Outside Victoria's Secret on the first floor, tenants also commented on the darkened walkway created by the nearly completed bridge expansion on the second floor, which was undertaken to improve foot traffic. Construction began at the same time as the fountain removal, Nicklas said, with final touches on the railings to be finished in the next two weeks.
Crews worked on the expansion overnight, she said. Nicklas would not comment on the cost of the project, but said that it was an internal project between several contractors.
Julia Fitch, manager of Champs Sports on the second floor, said construction didn't impact business since crews worked between store closings and openings. Fitch has worked at the sports apparel store for the last few months and said she's worked inside the mall since 2011.
"I guess people were getting tired of walking all the way down to Coach to walk across to the stores over here like the Gap, Champs, Justice and Kids' Foot Locker," Fitch said. "[Before], it was a small, little walkway. I think it's definitely an improvement. A lot of customers do enjoy it as far as I can see."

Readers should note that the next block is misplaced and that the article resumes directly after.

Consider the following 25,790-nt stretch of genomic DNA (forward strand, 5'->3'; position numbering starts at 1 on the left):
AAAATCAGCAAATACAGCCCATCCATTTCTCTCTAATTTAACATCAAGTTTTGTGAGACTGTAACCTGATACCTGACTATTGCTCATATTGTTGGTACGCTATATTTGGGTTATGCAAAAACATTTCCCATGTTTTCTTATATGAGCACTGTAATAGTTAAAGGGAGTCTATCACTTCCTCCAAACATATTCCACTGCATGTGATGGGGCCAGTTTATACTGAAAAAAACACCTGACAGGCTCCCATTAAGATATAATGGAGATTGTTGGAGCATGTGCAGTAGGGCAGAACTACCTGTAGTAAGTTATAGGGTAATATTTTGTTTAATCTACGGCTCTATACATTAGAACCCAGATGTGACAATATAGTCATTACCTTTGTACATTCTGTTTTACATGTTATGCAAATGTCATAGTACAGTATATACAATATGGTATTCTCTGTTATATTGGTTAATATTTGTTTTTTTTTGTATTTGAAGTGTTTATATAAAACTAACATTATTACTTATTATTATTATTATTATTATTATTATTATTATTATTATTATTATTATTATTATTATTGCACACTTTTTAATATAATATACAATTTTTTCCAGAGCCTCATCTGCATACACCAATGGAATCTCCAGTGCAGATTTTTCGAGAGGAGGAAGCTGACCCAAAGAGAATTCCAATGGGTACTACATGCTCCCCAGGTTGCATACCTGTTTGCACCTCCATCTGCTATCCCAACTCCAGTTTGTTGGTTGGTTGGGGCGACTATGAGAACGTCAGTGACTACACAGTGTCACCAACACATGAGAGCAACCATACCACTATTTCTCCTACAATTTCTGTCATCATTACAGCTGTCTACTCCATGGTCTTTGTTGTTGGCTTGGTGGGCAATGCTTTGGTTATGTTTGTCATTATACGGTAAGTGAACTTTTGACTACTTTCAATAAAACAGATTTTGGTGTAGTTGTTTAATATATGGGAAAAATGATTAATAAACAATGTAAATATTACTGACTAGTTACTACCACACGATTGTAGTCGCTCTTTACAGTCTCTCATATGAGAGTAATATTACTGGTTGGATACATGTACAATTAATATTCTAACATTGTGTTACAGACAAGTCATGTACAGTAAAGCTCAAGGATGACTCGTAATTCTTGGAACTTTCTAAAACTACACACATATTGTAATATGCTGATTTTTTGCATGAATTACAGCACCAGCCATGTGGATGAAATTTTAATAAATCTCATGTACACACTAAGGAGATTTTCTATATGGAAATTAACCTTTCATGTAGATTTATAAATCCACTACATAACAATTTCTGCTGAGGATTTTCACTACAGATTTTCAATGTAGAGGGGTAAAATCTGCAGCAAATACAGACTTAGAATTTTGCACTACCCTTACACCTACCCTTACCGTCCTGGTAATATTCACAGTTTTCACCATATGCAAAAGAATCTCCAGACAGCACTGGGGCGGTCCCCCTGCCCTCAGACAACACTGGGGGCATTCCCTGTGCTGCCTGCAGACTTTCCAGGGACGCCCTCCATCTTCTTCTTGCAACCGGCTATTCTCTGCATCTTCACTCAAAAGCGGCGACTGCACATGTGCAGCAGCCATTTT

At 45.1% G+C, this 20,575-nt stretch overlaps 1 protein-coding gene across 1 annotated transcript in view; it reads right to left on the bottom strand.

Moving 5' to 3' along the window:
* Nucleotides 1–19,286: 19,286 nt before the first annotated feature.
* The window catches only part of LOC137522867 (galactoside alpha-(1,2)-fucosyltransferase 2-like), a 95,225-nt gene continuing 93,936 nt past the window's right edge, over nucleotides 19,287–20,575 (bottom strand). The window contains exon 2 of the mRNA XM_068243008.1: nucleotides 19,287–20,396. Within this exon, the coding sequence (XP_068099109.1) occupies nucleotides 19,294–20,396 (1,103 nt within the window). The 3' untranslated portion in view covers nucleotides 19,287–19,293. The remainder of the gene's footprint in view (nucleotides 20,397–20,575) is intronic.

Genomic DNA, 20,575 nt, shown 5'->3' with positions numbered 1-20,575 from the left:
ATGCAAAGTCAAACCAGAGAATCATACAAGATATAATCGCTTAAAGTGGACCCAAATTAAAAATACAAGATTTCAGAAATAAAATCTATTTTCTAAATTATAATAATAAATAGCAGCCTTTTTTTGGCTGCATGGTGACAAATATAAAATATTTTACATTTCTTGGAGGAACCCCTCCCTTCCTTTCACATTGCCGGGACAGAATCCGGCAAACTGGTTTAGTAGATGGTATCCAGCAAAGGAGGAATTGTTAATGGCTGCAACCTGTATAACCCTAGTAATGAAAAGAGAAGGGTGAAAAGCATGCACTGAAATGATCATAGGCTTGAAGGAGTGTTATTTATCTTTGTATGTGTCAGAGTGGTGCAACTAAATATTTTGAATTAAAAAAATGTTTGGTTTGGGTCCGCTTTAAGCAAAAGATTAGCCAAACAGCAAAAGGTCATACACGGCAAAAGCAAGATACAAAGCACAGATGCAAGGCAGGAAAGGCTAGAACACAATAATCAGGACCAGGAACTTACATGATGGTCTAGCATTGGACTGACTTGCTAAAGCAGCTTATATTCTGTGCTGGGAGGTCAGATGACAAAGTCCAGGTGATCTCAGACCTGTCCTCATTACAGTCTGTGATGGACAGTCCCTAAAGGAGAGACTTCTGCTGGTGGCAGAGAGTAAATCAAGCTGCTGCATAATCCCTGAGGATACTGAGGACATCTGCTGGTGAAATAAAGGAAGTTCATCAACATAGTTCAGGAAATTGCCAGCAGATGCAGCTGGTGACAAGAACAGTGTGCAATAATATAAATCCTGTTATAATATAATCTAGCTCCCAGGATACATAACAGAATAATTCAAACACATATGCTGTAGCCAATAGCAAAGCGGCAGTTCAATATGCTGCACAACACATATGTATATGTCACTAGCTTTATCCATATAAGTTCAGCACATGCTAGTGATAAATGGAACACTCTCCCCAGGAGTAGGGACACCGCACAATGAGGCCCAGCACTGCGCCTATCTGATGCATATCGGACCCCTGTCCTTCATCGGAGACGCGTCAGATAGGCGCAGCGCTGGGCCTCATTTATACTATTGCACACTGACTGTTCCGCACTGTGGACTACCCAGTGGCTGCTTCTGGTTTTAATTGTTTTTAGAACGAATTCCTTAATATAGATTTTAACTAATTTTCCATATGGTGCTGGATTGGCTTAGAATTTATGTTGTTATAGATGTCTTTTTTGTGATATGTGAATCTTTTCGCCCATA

Larger bridges tend to feature small vendors, like smoothie stands.
"We have a lot of interest in retail kiosks. These aren't the carts, but are actual permanent retail kiosks in the common area," Nicklas said. "We don't have confirmed deals that I can report on, but we [expanded the bridge] to bring more retail kiosks into the property."
More additions will join the Mall in Columbia in the foreseeable future, Nicklas said.
"This is a strong mall and there's a lot of interest from the retailer community in coming to this property."